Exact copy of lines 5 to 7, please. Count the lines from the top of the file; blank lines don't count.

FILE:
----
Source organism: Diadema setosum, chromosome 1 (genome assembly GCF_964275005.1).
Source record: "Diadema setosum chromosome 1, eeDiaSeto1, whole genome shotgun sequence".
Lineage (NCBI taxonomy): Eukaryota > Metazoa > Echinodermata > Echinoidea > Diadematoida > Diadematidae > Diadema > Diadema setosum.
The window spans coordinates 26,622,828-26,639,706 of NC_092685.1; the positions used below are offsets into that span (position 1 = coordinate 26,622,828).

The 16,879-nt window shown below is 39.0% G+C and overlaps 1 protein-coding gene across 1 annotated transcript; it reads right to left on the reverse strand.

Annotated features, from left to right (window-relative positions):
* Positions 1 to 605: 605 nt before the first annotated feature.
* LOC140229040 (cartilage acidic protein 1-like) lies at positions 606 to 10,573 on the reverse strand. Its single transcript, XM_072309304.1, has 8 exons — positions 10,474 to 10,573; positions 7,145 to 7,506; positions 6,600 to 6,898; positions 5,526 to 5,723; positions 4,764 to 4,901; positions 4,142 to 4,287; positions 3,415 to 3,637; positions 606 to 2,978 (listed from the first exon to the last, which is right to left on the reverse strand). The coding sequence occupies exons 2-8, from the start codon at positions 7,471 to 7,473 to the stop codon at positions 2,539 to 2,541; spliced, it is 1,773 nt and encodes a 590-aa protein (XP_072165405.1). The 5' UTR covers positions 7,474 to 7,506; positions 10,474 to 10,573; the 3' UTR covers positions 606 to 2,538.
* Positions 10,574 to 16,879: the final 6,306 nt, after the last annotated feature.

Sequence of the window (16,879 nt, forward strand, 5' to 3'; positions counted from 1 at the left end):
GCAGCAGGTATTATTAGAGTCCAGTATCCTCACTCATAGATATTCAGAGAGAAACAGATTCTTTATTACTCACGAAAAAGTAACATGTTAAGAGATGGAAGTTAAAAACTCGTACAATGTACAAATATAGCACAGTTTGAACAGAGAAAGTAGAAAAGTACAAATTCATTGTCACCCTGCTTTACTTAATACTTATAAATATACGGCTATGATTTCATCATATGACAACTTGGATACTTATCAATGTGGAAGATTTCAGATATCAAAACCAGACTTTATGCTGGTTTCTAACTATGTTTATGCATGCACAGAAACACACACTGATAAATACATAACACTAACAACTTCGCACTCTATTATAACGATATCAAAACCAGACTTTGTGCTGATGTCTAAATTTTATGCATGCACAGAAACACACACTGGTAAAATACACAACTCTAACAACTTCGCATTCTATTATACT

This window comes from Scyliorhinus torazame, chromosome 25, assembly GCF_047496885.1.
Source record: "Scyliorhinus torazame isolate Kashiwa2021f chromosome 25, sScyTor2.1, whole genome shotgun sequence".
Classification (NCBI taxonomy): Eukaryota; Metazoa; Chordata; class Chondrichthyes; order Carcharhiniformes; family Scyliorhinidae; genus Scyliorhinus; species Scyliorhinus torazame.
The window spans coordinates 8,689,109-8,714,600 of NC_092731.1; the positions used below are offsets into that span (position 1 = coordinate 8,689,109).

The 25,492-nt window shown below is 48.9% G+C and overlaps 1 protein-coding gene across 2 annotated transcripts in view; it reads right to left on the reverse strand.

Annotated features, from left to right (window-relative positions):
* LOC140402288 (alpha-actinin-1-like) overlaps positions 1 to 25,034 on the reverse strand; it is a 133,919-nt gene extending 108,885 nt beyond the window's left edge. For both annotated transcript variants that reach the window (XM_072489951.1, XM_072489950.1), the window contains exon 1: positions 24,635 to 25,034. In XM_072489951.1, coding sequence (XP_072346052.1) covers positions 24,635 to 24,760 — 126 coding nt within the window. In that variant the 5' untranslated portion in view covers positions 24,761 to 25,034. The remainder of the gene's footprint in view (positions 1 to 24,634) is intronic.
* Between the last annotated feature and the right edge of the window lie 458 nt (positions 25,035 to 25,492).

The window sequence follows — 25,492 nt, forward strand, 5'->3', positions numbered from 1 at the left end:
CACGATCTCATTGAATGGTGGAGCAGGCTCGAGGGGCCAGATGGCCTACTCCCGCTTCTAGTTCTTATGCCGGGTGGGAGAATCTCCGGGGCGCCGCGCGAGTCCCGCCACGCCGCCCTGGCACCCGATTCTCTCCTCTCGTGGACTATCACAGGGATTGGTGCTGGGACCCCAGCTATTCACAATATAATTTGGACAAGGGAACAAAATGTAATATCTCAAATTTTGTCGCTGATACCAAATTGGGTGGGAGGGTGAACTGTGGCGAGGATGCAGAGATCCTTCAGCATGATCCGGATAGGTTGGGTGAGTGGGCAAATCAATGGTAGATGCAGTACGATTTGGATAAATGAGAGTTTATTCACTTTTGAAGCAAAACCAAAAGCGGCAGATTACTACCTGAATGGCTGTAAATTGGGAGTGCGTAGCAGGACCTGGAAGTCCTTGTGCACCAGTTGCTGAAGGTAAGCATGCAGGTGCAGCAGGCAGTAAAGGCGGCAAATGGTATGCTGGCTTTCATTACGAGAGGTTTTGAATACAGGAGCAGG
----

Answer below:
The 16,879-nt window shown below is 39.0% G+C and overlaps 1 protein-coding gene across 1 annotated transcript; it reads right to left on the reverse strand.

Annotated features, from left to right (window-relative positions):
* Positions 1 to 605: 605 nt before the first annotated feature.